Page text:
The first success in the use of engineered tissue during surgery on tumours has been reported, and researchers are also focusing on its potential for heart valves. If laboratory results can be transferred into clinic use, this will particularly benefit children with cardiovascular diseases, Holger Zorn reports
Tissue engineering - transferring a patient’s own cells to a biological, or artificial, tissue matrix - is progressing towards the development of new implants to repair or replace damaged organs. At the meeting, Professor Axel Haverich MD, introduced a technology developed by the Leibniz Laboratories, at the Medical University Hanover, and first used two years ago to treat oesophagus tumours. In that procedure, a piece of the small intestine is removed from a deceased patient, then completely cleared of mucous membrane, which uncovers the tissue, its collagen fibres and capillary vessels: the matrix. Endothelial cells are then gathered from the proposed recipient and these are used to completely colonise the matrix, in a bio-reactor. The form and function are prepared to such a level that the matrix can be implanted into the recipient as viable tissue. The body’s own processes ensure that final stability and full functions can be achieved. The critical point is that the connection to the vascular system through arterioles and venoles is successful. Due to comprehensive colonisation with autologous cells the immune system does not recognise the implant as foreign; the danger of rejection is avoided and transmission of infections is ruled out.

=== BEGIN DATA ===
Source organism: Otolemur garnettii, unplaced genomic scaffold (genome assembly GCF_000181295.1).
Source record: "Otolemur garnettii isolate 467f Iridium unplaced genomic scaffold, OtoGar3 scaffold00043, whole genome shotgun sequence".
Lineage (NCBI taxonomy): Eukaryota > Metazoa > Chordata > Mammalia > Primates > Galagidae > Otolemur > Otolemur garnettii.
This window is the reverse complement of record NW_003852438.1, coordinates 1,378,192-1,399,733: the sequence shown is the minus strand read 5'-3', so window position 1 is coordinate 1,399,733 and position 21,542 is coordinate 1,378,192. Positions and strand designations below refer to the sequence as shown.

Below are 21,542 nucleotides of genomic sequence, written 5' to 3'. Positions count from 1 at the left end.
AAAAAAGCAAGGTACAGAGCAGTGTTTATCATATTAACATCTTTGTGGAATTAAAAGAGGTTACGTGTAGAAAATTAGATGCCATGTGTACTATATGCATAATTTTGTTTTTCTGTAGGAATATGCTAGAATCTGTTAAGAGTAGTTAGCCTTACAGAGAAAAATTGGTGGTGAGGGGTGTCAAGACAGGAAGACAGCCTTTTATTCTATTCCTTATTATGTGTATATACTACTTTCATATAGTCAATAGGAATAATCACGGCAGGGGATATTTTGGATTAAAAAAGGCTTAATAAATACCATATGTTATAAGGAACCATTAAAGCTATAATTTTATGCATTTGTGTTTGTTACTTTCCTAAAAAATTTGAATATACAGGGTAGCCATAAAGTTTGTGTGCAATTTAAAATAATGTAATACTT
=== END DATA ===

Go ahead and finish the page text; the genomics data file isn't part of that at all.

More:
The first animal experiments with heart valves have taken place, and have shown that, following implantation, these valves actually grow with the recipient. If we succeed in transferring these experiments to humans this could, for example, spare children repeated operations during their periods of growth: ‘This would be the breakthrough for individualised, lasting surgery,’ Professor Haverich concluded.